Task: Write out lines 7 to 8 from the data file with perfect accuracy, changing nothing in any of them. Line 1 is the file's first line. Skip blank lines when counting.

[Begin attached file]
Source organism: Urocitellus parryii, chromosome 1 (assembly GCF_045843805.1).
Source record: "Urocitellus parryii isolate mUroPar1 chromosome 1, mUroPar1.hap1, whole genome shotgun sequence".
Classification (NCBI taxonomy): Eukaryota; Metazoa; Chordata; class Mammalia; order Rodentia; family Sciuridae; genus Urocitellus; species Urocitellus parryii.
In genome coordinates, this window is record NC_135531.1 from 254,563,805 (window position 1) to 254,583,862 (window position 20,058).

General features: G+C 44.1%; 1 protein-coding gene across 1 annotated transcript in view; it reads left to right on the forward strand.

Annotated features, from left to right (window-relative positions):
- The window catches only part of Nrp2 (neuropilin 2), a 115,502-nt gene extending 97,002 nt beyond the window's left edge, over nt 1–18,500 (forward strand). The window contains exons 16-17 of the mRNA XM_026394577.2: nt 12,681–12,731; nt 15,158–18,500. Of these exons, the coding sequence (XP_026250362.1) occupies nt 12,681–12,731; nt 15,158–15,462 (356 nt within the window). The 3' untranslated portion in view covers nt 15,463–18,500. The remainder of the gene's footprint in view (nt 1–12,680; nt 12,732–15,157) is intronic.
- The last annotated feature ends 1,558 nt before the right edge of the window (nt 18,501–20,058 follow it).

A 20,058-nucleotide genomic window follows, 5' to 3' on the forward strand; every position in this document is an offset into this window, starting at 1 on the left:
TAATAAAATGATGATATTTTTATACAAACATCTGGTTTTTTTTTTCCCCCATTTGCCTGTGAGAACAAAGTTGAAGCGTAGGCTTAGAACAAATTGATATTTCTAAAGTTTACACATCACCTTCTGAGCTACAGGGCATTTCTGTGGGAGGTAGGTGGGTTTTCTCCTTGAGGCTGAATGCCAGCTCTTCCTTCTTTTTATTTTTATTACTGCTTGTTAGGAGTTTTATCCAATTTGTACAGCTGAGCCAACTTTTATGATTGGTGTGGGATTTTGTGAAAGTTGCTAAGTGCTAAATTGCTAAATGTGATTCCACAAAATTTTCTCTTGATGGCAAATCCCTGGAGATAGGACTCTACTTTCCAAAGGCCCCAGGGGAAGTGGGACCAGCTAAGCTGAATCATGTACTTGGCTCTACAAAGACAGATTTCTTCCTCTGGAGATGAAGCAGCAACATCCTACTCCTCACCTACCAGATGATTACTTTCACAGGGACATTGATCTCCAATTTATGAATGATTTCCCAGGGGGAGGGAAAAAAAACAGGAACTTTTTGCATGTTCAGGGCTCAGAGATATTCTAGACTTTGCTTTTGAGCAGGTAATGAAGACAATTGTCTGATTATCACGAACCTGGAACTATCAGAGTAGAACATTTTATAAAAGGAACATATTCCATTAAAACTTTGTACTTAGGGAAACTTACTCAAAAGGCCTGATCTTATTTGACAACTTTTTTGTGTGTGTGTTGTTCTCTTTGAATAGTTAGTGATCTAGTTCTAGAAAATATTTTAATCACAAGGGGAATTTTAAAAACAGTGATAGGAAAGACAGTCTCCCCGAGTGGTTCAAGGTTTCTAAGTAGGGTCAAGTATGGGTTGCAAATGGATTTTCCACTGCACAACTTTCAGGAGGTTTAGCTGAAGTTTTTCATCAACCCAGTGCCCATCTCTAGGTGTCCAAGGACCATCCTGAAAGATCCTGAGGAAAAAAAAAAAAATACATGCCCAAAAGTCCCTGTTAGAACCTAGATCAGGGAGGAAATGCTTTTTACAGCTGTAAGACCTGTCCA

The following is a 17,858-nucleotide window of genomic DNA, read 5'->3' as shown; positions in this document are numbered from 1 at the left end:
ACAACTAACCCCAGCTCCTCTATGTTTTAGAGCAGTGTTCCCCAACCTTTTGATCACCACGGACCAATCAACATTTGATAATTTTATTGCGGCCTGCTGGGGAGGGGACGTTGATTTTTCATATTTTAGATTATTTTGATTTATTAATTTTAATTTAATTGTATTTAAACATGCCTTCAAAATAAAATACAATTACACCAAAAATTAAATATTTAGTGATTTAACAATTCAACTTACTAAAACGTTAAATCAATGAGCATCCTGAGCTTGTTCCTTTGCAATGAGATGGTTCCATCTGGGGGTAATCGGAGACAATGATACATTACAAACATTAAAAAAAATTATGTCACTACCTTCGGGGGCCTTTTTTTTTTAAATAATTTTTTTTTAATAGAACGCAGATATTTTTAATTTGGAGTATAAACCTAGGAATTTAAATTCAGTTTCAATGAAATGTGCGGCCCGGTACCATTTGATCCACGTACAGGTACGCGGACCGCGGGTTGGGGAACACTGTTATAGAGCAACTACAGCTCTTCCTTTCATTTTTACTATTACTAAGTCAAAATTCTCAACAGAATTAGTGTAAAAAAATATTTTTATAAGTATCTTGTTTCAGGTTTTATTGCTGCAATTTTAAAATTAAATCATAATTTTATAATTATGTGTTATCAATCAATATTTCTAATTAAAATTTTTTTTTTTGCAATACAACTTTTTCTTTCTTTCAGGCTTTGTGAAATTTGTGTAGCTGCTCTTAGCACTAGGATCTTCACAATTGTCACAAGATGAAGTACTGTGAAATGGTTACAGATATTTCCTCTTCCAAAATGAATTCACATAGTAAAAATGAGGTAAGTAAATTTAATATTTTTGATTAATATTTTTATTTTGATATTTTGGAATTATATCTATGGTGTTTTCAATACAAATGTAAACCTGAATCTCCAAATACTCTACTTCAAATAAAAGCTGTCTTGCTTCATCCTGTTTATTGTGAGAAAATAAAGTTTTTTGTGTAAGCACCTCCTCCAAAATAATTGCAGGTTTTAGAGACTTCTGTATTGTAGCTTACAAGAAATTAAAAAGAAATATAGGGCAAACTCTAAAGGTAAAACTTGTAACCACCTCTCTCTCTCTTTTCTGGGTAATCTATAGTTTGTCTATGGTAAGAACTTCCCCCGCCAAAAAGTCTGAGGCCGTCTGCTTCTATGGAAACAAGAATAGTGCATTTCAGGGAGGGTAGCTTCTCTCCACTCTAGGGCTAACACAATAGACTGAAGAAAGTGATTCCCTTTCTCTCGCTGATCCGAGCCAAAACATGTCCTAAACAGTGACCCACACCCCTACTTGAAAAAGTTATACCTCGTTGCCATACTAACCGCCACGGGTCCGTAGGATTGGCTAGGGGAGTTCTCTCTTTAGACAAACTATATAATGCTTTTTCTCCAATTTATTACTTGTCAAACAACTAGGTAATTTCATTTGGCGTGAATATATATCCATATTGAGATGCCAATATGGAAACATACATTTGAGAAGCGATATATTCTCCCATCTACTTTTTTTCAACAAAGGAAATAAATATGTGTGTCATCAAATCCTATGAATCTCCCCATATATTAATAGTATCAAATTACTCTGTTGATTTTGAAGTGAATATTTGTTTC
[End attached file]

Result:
- The window catches only part of Nrp2 (neuropilin 2), a 115,502-nt gene extending 97,002 nt beyond the window's left edge, over nt 1–18,500 (forward strand). The window contains exons 16-17 of the mRNA XM_026394577.2: nt 12,681–12,731; nt 15,158–18,500. Of these exons, the coding sequence (XP_026250362.1) occupies nt 12,681–12,731; nt 15,158–15,462 (356 nt within the window). The 3' untranslated portion in view covers nt 15,463–18,500. The remainder of the gene's footprint in view (nt 1–12,680; nt 12,732–15,157) is intronic.
- The last annotated feature ends 1,558 nt before the right edge of the window (nt 18,501–20,058 follow it).